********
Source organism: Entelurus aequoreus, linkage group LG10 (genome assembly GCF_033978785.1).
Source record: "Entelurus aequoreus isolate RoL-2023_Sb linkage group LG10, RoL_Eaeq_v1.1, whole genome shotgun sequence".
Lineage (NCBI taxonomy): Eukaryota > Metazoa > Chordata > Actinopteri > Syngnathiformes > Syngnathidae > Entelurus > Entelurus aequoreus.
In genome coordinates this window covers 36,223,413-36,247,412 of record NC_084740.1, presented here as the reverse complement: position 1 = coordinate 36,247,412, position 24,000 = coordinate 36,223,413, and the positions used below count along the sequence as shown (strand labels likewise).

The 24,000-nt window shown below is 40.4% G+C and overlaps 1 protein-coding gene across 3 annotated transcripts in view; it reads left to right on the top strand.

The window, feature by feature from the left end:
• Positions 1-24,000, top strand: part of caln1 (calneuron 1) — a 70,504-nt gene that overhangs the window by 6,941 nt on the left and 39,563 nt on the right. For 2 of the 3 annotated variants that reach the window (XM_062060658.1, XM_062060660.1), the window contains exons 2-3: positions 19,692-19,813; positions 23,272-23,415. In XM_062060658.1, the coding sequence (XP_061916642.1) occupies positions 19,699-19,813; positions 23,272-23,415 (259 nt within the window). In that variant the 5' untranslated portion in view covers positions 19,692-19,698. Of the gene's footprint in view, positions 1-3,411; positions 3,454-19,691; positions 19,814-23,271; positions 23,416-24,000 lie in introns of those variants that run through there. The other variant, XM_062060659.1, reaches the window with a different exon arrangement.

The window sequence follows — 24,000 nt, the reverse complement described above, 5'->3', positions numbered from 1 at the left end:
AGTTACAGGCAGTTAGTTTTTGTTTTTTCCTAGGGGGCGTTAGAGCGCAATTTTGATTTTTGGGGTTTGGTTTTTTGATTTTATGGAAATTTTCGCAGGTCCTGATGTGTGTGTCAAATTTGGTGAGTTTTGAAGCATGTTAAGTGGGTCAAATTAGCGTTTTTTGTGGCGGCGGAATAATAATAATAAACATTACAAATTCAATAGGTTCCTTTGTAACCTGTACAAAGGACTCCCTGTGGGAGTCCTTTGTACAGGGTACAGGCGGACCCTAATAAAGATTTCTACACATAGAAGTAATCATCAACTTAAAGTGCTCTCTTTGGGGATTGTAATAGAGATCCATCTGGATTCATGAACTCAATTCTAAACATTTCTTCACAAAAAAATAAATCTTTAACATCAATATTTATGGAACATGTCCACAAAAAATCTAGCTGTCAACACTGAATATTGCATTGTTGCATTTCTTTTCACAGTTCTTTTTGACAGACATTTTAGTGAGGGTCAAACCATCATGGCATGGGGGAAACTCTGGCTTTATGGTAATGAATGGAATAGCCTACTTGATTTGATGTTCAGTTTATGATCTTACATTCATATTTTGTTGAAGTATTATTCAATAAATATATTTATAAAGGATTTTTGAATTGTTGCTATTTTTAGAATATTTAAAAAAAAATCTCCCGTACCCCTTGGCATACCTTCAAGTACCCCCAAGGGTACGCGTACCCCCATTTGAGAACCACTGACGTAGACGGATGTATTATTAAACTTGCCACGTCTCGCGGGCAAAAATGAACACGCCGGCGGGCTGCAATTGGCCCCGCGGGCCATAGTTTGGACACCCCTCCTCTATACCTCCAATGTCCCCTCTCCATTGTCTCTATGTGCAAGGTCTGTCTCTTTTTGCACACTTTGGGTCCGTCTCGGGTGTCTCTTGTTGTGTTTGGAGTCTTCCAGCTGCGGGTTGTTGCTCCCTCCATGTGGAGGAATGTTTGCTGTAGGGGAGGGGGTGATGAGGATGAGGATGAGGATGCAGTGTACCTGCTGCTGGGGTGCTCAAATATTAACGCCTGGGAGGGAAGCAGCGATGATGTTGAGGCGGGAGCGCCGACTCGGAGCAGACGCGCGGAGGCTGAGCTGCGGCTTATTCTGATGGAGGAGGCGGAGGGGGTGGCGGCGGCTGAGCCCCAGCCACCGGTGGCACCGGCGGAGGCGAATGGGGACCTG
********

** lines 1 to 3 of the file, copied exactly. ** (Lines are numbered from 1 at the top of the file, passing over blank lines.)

Source organism: Entelurus aequoreus, linkage group LG10 (genome assembly GCF_033978785.1).
Source record: "Entelurus aequoreus isolate RoL-2023_Sb linkage group LG10, RoL_Eaeq_v1.1, whole genome shotgun sequence".
Lineage (NCBI taxonomy): Eukaryota > Metazoa > Chordata > Actinopteri > Syngnathiformes > Syngnathidae > Entelurus > Entelurus aequoreus.